How to exercise during a business trip and stay fit while traveling

How to exercise during a business trip and stay fit while traveling

If you’re traveling for work these days, keep your fitness goals in mind.

Your itinerary could include early-morning sales calls, late-day business meetings—and also long lunches, late-night meals entertaining clients, and even late-night wrap-ups in your hotel room.

Research from the American Council on Exercise states that exercise increases alertness and productivity, and also boosts mood — which can lead to better attitudes for business travel.

As you travel, fitness experts say you don’t need fancy gyms, expensive equipment, or lots of free time to fit fitness into your business travel schedule. Try these clever tips to make sure you get some exercise while you’re away.

1. Take advantage of the hotel’s amenities when you can

Aim for a hotel with a gym, pool and one in a walkable location.

You can swim laps in the pool, use cardio and weight machines in the fitness center, and go for walks in the area surrounding your hotel.

A traveler is careful to book a hotel with a fitness center.

You can swim laps in the pool, use cardio machines, and work out with weights in the hotel's fitness center.
You can swim laps in the pool, use cardio machines, and work out with weights in the hotel’s fitness center.
Getty Images/500px

As a fitness professional who travels across the country to certify trainers, Cary Williams, CEO of Boxing & Barbells in Santa Monica, Calif., said she does her best to book a hotel with a gym when she travels.

However, if you can’t find a hotel that offers all of these amenities, don’t worry.

“If there’s no gym or the gym is closed, there are a lot of exercises you can do in your room without the equipment,” Williams said.

To get your steps in, skip the elevator and use the stairs, she advised.

2. Do an in-room workout

The best plan, Williams said, is to set the alarm an hour earlier when you’re out of town so you have at least a good 30 to 45 minutes to get in a workout.

She recommends interval training with about six exercises: three bodyweight exercises and three cardio exercises.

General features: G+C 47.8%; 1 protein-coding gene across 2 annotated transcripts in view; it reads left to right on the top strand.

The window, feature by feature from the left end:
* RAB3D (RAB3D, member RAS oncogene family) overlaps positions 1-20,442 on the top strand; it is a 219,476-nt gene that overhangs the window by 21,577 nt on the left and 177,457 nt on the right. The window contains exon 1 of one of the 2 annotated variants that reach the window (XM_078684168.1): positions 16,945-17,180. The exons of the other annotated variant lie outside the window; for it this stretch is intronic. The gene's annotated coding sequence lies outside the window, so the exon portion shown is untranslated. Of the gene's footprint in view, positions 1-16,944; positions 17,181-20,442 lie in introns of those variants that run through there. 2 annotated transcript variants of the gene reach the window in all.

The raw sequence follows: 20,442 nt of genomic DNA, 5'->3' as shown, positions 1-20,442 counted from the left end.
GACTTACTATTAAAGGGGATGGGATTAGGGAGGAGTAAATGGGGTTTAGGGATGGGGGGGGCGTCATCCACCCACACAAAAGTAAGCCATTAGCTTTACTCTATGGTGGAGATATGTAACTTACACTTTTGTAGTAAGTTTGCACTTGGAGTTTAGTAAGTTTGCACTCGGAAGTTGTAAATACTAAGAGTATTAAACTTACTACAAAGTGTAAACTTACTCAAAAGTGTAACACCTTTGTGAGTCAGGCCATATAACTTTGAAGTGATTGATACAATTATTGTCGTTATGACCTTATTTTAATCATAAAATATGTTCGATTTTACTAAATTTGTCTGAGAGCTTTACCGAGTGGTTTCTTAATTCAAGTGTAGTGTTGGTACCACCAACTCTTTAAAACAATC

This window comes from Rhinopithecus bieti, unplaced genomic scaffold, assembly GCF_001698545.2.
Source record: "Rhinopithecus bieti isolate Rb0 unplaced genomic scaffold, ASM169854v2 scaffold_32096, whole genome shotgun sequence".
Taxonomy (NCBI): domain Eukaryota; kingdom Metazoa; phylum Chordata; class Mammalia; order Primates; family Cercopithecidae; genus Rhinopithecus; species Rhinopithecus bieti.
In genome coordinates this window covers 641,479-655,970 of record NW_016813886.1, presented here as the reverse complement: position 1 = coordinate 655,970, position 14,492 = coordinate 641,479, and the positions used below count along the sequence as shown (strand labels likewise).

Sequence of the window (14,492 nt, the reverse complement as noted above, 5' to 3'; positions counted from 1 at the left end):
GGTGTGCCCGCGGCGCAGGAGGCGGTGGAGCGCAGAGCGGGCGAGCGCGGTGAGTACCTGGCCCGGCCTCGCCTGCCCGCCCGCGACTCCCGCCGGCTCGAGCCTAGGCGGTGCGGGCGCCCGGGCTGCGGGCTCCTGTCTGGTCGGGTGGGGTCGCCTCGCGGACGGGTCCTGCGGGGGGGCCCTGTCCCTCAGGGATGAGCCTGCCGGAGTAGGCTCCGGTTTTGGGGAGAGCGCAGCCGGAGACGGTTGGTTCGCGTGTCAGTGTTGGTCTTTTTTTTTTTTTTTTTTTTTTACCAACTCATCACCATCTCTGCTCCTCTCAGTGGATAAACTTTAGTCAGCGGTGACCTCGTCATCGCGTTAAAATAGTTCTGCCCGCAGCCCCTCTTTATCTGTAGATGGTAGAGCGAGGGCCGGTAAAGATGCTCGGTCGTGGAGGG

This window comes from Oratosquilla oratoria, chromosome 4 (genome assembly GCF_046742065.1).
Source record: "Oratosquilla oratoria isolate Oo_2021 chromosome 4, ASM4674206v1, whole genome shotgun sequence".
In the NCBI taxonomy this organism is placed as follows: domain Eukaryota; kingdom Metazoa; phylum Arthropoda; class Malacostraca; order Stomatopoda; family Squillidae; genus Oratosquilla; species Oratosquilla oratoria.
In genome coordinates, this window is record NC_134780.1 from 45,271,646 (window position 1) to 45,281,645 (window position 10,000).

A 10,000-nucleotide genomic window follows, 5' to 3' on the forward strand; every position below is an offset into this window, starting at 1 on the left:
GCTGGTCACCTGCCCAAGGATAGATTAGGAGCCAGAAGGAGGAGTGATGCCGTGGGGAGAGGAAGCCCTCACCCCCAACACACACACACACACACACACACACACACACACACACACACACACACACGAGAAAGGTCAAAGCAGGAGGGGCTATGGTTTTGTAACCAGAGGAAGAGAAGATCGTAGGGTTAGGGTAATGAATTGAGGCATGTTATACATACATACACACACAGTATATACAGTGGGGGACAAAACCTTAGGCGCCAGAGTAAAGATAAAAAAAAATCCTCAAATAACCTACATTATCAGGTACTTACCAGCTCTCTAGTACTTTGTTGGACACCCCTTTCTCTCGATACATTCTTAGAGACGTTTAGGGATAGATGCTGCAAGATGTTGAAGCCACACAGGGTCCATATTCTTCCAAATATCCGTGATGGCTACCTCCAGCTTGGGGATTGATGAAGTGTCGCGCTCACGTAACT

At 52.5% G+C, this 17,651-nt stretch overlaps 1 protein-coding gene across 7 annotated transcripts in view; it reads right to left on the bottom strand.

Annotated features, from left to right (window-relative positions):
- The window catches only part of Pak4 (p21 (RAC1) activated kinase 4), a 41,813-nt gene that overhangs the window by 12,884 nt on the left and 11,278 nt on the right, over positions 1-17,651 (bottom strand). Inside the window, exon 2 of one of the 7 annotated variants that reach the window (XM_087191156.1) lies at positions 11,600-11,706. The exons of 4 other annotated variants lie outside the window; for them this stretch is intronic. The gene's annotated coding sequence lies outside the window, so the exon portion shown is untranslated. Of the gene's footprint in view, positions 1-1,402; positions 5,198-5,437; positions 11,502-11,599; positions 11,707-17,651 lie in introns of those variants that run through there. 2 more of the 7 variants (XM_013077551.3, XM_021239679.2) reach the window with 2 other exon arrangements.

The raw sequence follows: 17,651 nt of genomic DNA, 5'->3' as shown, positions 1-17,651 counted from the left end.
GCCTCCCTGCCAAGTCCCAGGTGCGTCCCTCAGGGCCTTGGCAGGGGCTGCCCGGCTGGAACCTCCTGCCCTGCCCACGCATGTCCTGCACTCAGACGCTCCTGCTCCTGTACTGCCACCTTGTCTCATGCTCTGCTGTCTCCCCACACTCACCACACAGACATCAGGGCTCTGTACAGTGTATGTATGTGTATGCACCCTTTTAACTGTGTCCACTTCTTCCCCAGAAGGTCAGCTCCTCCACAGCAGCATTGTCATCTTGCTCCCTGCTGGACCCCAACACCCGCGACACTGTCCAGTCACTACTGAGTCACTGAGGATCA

If you can’t use your hotel’s fitness center, there are many exercises you can do yourself in the hotel room.

“Find a timer app on your phone and set it to 45 seconds work and 15 seconds rest between exercises,” she said.

Williams curated an example of room training. She said that each of the following exercises should take six minutes (aim for five rounds): squats; knee-ups (high knees in place); Pushups; skipping rope (bring your own); lunges; and sit ups.

Plus, you can add some weights to your workout if you have your own, or you can use free weights from the hotel’s gym.

3. Explore your surroundings

Chelsea Cohen, co-founder of SoStocked in Austin, Texas, said fitness is an essential part of her daily routine. When traveling for work, her goal is to ensure the same.

“Exploring keeps me fit,” says Cohen. “Every business trip presents a new opportunity to explore and indulge in exciting activities.”

She added, “Anytime I’m in a new city, I make sure to walk around a bit, whether it’s for shopping or to find a good restaurant.”

Outside of work meetings, bring a pair of sneakers and stroll around to learn about and explore the new city.
Outside of work meetings, bring a pair of sneakers and stroll around to learn about and explore the new city.
Getty Images

Cohen said she prioritizes walking to her work meetings.

“It helps keep my body moving,” she said. “Best of all, walking takes my mind off my usual workouts and gives me some much-needed exercise without having to put in the extra time.”

Outside of work meetings, pack a pair of sneakers and wander the area to learn about and explore the new city.

4. Embrace technology

As CEO of MediaPeanut, based in Brooklyn, NY, Victoria Mendoza said she travels frequently for work; Technology has helped her keep her fitness and health on track.

“I’ve recently learned to incorporate technology into my own fitness regimen,” she said.

She uses several apps that help her count calories, measure calories burned during exercise and daily activities — as well as measure her daily steps and monitor her exercise activity.

“Some of those popular apps are Fooducate, Strides, MyFitnessPal, and Fitbit, aside from the health trackers in my phone,” she added.

Additionally, Mendoza said she has hired virtual fitness trainers who monitor her fitness activities and schedule her workouts at least two or three times a week, even when she travels for work.

“If I take an hour for a session with a virtual fitness trainer, I can’t deviate from my fitness goals and get my workouts done correctly even with limited equipment.” She said the virtual trainers create “exercise schedules dependent on location, time and space that are available to me”.

5. Cycle your way to health

Jarelle Parker, a Silicon Valley-based personal trainer in Menlo Park, California, suggested booking a bike tour of a new city.

“This is a great way to meet people and be adventurous by exploring a new environment,” she said. “It’s also a great way to incorporate fitness into your journey.”

She mentioned that Washington, DC, Los Angeles, New York, and San Diego “offer amazing bike rides for the fitness traveler.”

If indoor cycling is more of a preference (along with others to motivate you), Parker noted that the ClassPass app can be helpful.

It’s a membership app that connects users to workouts and wellness experiences. It is currently available in 30 countries on five continents.

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